Repost from Diane Bailey’s blog, Switchboard, Natural Resources Defense Council
California Attorney General Tells Major Oil Terminal Developer, WesPac, to Hold Up in Pittsburg
Posted January 17, 2014 by Diane Bailey in Environmental Justice, Health and the Environment,Moving Beyond Oil
The California Attorney General, Kamala D. Harris, sent a stark letter to the City of Pittsburg this week warning of “significant legal problems” with the documentation around the proposed WesPac mega oil terminal. The eleven page letter noted “fundamental defects” and “errors” in the Recirculated Draft Environmental Impact Report for the 242,000 barrel per day rail and marine terminal for failing to do the following:
- Adequately disclose and analyze local air quality impacts to the already impacted community of Pittsburg;
- Consider the effects to other Bay Area communities of refining the new crudes;
- Propose and analyze feasible mitigation that could reduce local air quality, impacts;
- Adequately disclose and address the risk of accidents that could result from transportation and storage of the new crudes;
- Fully disclose and consider mitigation for the Project’s climate change-related impacts; and
- Consider a reasonable range of feasible alternatives that could reduce the Project’s significant impacts.
The letter urges the City of Pittsburg to correct these problems before moving forward. However, these issues arise from fundamental and serious environmental, health and safety flaws that are inherent to the project. NRDC together with dozens of other advocates, civic leaders and thousands of residents have raised these issues repeatedly over the past few months as awareness of the project has grown. A rally and march last weekend brought hundreds out to demonstrate their pride in Pittsburg and opposition to the WesPac project.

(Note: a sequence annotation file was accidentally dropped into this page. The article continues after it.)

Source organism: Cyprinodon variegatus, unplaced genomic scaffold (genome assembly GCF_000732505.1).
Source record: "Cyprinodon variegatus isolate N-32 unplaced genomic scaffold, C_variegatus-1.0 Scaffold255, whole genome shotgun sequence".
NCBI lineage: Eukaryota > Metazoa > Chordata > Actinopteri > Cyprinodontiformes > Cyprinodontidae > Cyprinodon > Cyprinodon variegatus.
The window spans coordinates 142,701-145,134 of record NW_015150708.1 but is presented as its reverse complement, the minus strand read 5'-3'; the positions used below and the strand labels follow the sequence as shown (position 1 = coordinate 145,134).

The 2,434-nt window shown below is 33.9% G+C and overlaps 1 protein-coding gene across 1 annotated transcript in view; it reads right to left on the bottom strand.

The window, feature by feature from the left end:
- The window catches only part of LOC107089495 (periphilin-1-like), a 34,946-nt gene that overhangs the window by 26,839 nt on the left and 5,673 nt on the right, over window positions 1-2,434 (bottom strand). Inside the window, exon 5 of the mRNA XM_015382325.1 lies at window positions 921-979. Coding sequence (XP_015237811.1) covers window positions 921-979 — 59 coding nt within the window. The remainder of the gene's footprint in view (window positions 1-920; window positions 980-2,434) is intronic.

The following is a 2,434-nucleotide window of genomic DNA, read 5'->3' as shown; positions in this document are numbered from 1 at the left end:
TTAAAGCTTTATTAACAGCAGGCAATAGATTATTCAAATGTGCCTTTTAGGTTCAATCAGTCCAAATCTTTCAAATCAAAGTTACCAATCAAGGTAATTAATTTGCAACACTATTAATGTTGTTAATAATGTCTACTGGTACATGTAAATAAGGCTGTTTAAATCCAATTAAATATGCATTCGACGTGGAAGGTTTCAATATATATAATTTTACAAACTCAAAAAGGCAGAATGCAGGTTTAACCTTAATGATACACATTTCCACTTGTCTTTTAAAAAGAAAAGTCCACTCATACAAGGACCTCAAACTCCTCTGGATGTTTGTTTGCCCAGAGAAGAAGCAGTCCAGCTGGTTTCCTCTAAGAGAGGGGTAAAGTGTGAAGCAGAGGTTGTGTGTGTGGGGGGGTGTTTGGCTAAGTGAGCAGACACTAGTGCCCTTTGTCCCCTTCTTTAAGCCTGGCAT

This Tuesday, January 21st, another rally is planned in front of City Hall (65 Civic Avenue, Pittsburg) at 5pm before the City Council meeting. Please come show your support for a healthy and safe Pittsburg, before the city moves forward with this dirty and dangerous oil terminal. Pittsburg deserves better.
The California Attorney General office has weighed in on the failures of the Pittsburg WesPac recirculated EIR. This could be important for us in Benicia. See Ltr to POLLOT 1-15-2014 date revised
Marilyn Bardet writes that this letter “gets at the lack of cumulative analysis of emissions impacts and other potentially catastrophic risks to Pittsburg residents in the immediate vicinity of WesPac’s proposed terminal, but also, the ‘cumulatively considerable’ impacts (the fallout, including exponentially increasing risk to public health and safety) of delivering increasing quantities of ‘extreme crudes’ for processing at Bay Area refineries.”
The Attorney General’s letter is useful to us in Benicia as we prepare our remarks and comments for the Draft EIR on the Valero Crude by Rail proposal.
Marilyn also pointed out another example of a discussion of how to account for cumulative impacts, an excerpt from a DEIR review of “Grizzly Bluff Natural Gas Field Development Project” in Humbolt County: http://co.humboldt.ca.us/planning/smara/docs/fg-section-4-5-6.pdf
Detailed testimony calling for an EIR
Valero’s proposed rail terminal came before Benicia’s Planning Commission on July 11. The public hearing was a critical moment for citizen concerns to be heard, and heard they were. Many Benicians and Bay Area experts asked for a more thorough process of review than the current “Initial Study” and “Mitigated Negative Declaration” prepared by City staff and an outside consultant. Over and over again, the Commission heard requests that they require the project to undergo a full Environmental Impact Report (EIR).
Valero supporters were present and gave their green light to the project, citing the many ways that the company serves their interests and those of Benicia.
Commissioners raised excellent questions, but Valero and City staff chose to delay any attempts at giving answers until they have had more time to prepare carefully studied responses. Staff responses are promised by Friday, August 2.
At the end of the meeting, City staff assured Commissioners and the public that additional comments on the project would be welcome, but then indicated that comments on the Initial Study and Negative Declaration were now closed. I was a bit confused by this. For now, if you want to comment, send a letter or email anytime prior to the next Commission meeting on August 8. Your PRESENCE at the meeting will speak even more loudly. Please plan to attend.
Written comments may be sent to City Manager Brad Kilger by email email@example.com with a copy to the Community Development Department at firstname.lastname@example.org.